Pay an extra $20 for a carrying case -- called the Amazon Tap Sling -- and you can hook it to your backpack and head out to the park to make use of that Bluetooth speaker functionality on the go. Amazon has said that portability is one of the most commonly asked for features with the Echo. The Echo Tap delivers, and with respectable battery life claims: 9 hours of streaming time, and about three weeks of stand-by on a single charge.
Our battery tests confirmed the run time claims. At 50% volume, the Tap streamed a local radio station for an average of 10 hours and 8 minutes over the course of two tests. But other Bluetooth speakers, like the UE Boom 2, claim up to 15 hours of streaming time, so the Tap falls a bit short competitively. Still, 9 to 10 hours of playback feels sufficient for using it around the house.
The many hats of the Amazon Tap
In addition to playing music from your phone, the Tap can play music directly from Amazon Prime Music or other popular streaming services such as Spotify and Pandora as long as you're connected to Wi-Fi.
Besides music, you can enable a host of Skills through the Alexa app, which are basically apps specific to Alexa that you can control with your voice. These range from useful features such as ordering a ride on Uber or tracking your fitness goals to downright silly stuff such as offering up a random pickup line or a cat fact. Via the app, you can also sync the Tap to an ever-growing number of smart home devices and services, and use it as a central control point.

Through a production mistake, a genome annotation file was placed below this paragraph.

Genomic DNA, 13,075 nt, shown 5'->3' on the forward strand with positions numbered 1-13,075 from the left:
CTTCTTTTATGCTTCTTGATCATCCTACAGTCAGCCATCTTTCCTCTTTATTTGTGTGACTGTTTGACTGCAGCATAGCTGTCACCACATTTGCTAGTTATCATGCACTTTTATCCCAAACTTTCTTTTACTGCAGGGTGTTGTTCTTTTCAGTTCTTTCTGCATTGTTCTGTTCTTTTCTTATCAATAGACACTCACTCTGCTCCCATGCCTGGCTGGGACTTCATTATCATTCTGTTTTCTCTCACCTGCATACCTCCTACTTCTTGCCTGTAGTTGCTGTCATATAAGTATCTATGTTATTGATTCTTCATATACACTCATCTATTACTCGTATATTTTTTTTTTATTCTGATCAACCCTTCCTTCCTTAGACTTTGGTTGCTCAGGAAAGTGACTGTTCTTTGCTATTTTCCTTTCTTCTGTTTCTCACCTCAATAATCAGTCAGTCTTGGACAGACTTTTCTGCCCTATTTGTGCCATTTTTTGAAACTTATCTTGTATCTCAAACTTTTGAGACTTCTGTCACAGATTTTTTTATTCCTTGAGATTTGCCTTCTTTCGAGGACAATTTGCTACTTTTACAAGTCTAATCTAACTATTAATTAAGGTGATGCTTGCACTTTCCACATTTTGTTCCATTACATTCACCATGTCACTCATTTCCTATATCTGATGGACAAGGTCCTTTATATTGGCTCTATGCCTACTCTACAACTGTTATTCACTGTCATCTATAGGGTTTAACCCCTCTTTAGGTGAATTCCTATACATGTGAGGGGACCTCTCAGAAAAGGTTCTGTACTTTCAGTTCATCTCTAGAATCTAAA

Thanks to Alexa, and like the Amazon Echo before it, the Amazon Tap can fill a number of useful roles. But particularly as a smart home assistant, I found the touch-to-talk functionality took away some of the convenience and personality of its predecessor.
The smart home hat
Alexa is a great smart-home assistant. It works directly with popular smart-home platforms such as SmartThings, Wink and Insteon. It works with smart thermostats such as Nest and Ecobee3. Alexa even has a channel on IFTTT -- the online rule-making platform that ties together a large number of smart home devices -- letting you create custom commands.
The smart home platform built into the Echo devices is robust, mostly easy to use, and responsive. It unifies diverse products so well that we've recently made it a central part of the CNET Smart Home. As a smart home assistant, Alexa is well ahead of Siri. The HomeKit software built into recent versions of iOS allows voice controls with the iPhone's well-known voice assistant, but HomeKit works with your phone, so it's a pain for multiple users to interact with your smart home that way.
Since the Amazon Echo acts as an always listening control point, everyone in your family has equal access once it's set up. Here's where I thought the experience with the Tap fell short of its predecessor.
You might not think having to push a button to talk with Alexa is such a tragedy, but hands-free interaction is kind of the point of the original Echo. It has such a great, wide array microphone, you can talk to it even if you're in the next room. With the battery-powered Tap and its push-to-talk requirement, using Alexa becomes less personal.
I felt some sadness with this change, which surprised me. I think of the Amazon Echo as "Alexa." I refer to the Echo as a "her" instead of an "it," and I rely on her so much in our CNET Smart Home setup that I almost think of her as another team member.